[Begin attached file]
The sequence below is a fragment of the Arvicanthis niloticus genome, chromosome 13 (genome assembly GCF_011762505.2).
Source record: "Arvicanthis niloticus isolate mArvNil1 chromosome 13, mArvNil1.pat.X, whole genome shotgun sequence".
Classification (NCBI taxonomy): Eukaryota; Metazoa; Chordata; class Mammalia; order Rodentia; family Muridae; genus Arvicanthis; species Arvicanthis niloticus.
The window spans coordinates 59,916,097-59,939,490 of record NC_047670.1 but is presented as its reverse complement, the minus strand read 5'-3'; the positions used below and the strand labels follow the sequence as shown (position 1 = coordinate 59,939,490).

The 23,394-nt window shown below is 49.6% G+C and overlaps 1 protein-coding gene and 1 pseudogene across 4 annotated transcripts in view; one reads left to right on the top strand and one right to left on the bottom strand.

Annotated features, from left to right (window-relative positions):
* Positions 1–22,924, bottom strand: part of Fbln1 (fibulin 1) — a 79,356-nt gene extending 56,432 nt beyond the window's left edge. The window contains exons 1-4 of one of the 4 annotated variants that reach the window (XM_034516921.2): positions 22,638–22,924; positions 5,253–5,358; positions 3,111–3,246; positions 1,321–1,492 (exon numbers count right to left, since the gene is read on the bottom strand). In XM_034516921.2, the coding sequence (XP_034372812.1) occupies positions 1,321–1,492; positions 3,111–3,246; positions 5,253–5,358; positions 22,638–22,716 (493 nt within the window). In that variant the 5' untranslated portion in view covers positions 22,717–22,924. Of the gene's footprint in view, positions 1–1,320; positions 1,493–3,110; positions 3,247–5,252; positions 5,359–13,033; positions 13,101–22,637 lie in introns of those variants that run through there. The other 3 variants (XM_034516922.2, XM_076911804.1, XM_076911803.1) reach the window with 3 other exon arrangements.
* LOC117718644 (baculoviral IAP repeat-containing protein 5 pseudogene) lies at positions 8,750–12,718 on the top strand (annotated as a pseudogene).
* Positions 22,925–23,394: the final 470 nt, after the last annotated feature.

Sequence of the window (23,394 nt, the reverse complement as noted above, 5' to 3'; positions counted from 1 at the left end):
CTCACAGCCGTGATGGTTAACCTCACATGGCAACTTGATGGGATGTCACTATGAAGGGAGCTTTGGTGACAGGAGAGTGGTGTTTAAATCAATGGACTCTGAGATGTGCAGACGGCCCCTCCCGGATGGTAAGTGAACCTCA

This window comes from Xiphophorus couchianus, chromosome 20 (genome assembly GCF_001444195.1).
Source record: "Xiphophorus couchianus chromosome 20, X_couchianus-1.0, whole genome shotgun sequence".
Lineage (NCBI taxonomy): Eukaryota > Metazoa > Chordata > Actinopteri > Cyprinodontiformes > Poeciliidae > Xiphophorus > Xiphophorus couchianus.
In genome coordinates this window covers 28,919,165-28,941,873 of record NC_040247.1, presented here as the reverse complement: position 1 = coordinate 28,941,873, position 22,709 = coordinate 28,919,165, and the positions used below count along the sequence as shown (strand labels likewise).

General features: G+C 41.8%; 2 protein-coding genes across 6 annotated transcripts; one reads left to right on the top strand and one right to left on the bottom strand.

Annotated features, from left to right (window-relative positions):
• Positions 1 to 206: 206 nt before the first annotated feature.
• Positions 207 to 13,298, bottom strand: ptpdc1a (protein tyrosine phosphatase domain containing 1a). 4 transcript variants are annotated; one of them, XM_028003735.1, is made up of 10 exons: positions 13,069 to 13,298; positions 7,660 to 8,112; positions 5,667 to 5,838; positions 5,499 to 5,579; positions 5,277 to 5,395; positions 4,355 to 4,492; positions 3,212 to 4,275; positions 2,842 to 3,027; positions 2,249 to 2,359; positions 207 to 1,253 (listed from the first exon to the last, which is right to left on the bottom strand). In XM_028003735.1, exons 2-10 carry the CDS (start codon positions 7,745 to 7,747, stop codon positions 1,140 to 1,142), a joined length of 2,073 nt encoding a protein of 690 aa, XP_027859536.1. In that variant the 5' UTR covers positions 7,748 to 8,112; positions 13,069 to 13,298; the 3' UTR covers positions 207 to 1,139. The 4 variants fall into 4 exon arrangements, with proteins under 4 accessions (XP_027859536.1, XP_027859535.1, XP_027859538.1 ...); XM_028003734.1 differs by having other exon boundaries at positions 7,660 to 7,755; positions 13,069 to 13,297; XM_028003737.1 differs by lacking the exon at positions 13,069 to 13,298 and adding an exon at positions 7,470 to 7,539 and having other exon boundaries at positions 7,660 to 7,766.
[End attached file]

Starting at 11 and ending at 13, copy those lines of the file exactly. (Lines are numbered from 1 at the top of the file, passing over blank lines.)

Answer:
CTCACAGCCGTGATGGTTAACCTCACATGGCAACTTGATGGGATGTCACTATGAAGGGAGCTTTGGTGACAGGAGAGTGGTGTTTAAATCAATGGACTCTGAGATGTGCAGACGGCCCCTCCCGGATGGTAAGTGAACCTCA

This window comes from Xiphophorus couchianus, chromosome 20 (genome assembly GCF_001444195.1).
Source record: "Xiphophorus couchianus chromosome 20, X_couchianus-1.0, whole genome shotgun sequence".